Dryopteris marginalis 24" tall. Also known as Evergreen Wood Fern.
Strong sturdy stems and slightly glossy leathery grey-green fronds make this one of the best ferns for floral arrangements. In late spring it’s great fun to look for immature sori (spore cases) on the underside of the frond. Hunt for small green bumps along the margins of the subleaflets. Later in the year, the sori changes color to rusty-brown.
Evergreen leaves flourish through the winter and can be found in rocky wooded slopes in Canada, onwards south to Alabama and farther west to the Rocky Mountains.
Ferns make wonderful low-maintenance foliage plants that thrive in woodsy humus-rich soil and lend a serene aura to a shady garden or landscape. Mulch with 2" of leaves if necessary to keep crowns from drying out. All of our ferns are nursery propagated and not dug from the wild.
Performs best in less than 3 hours of sunlight per day but will tolerate more if you ask nicely. Plant 12" apart in moist well-drained woodland soil. Z3. (bare-root crowns)
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Flowerless spore-producing perennials represented by more than 10,000 species worldwide, ranging from 70' tropical tree ferns to teensy plants sprouting from cracks in alpine rock. In Maine we enjoy lush fern displays all summer on the roadsides and in the woods. More and more people are using ferns as foundation plantings and in all kinds of shaded spots. Ferns make wonderful low-maintenance foliage plants that thrive in moist woodsy humus-rich soil and lend a serene aura to a shady garden or landscape. Mulch if necessary to keep crowns from drying out.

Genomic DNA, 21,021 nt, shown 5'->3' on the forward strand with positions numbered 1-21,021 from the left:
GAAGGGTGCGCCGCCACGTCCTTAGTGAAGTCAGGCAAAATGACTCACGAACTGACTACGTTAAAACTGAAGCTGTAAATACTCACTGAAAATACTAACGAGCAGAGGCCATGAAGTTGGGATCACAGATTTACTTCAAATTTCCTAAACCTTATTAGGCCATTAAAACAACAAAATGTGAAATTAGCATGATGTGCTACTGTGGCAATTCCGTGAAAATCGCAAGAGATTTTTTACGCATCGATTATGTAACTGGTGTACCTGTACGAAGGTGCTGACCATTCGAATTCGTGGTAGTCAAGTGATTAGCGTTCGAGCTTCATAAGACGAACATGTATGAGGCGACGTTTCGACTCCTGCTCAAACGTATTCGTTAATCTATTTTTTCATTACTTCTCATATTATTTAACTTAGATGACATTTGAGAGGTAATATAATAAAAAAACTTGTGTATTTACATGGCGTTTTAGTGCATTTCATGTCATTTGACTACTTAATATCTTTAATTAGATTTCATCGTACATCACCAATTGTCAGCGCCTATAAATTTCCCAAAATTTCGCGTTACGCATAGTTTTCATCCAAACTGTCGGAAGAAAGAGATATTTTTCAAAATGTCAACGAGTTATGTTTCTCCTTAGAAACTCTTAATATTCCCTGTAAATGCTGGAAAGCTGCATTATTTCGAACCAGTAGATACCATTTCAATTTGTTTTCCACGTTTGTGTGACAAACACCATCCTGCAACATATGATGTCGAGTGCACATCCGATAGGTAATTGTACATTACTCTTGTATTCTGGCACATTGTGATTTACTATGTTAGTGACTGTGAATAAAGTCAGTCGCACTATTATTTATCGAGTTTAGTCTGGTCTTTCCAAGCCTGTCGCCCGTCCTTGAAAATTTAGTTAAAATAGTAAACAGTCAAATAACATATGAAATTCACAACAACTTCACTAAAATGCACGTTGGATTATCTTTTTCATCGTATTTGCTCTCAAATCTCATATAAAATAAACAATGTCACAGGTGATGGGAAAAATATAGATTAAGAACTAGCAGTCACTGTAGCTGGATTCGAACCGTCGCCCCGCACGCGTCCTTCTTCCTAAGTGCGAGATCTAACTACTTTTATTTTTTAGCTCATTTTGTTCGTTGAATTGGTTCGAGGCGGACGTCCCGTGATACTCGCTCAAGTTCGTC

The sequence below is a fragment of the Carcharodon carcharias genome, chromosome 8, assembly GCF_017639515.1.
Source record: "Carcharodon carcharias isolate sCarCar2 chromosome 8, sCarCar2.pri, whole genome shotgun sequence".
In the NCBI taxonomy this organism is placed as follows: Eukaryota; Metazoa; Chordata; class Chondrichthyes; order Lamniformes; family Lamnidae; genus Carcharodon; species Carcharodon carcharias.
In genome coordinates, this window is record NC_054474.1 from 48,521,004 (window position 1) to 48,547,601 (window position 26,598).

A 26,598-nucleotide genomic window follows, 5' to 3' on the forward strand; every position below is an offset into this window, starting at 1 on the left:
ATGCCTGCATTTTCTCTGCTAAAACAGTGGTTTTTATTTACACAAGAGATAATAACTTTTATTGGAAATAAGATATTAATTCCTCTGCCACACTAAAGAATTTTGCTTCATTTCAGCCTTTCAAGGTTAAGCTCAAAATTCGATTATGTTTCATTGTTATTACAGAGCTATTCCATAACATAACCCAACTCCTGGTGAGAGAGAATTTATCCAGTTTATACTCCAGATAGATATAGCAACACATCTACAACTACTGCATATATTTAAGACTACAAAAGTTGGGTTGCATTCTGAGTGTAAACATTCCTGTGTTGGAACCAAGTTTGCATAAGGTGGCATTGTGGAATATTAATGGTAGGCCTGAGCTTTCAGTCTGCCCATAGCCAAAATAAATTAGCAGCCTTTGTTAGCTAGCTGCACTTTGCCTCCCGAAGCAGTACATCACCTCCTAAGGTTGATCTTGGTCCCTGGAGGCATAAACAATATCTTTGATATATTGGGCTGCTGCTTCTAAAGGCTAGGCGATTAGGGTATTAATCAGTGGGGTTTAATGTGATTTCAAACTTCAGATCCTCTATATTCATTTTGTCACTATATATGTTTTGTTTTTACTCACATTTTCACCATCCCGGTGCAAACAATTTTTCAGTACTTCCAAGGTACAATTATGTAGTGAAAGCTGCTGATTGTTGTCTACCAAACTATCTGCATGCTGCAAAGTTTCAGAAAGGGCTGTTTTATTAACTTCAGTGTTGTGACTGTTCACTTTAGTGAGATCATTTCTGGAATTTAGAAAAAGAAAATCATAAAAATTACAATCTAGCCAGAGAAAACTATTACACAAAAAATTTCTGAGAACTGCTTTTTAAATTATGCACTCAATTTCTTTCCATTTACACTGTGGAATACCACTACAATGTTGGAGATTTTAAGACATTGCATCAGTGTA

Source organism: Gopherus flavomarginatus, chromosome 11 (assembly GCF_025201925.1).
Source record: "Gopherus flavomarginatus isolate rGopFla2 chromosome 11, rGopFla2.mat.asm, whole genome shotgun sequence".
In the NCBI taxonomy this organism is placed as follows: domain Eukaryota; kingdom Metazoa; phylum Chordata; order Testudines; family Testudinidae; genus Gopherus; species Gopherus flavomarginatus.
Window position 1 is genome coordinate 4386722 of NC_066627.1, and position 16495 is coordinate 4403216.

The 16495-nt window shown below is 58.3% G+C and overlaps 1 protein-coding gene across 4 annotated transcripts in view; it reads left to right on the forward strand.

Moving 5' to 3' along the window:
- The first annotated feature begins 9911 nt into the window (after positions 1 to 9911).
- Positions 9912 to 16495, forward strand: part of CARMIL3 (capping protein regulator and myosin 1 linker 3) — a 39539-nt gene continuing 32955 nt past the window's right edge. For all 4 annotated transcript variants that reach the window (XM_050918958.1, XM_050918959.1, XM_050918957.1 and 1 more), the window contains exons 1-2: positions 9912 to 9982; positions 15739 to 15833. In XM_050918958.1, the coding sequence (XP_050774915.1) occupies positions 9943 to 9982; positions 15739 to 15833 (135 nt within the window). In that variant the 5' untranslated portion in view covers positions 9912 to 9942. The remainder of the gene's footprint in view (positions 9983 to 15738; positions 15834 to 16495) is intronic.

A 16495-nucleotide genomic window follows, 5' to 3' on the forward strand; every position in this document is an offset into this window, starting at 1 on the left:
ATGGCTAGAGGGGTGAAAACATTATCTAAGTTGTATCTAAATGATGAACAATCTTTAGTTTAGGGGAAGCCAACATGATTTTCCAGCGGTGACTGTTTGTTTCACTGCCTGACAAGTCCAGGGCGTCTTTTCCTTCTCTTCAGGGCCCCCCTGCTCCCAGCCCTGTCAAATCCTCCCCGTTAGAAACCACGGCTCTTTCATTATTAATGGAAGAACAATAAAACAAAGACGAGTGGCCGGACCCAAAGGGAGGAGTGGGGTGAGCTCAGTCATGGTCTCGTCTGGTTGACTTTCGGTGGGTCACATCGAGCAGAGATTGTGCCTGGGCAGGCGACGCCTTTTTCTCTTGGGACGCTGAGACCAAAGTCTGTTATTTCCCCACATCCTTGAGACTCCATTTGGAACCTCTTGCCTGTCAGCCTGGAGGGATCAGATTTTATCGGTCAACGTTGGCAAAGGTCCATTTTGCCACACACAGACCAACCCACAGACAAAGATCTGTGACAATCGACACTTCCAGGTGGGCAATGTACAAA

Herbaceous Perennial Plants
When you receive your order, open the bags and check the stock. Roots and crowns should be firm and pliable. If they are slightly dry, add a little water or, if they are going to be potted up soon, wet the roots. Generally, a little surface mold is harmless and will not affect the plant’s future performance. If you cannot pot them up immediately, store them in a cool (35–40°) location for a short time.
Do not plant bare-root perennial plant crowns directly outdoors.
Pot up the rootstock using well-drained potting mix in a deep 6" pot or a 1-gallon container. Avoid coiling the roots in under-sized containers. Grow newly potted perennials for a few weeks in a protected location in indirect light at 50–60°. Wet and/or cold conditions for an extended period may cause rotting. Transplant outside once they show some top growth and the danger of frost has passed.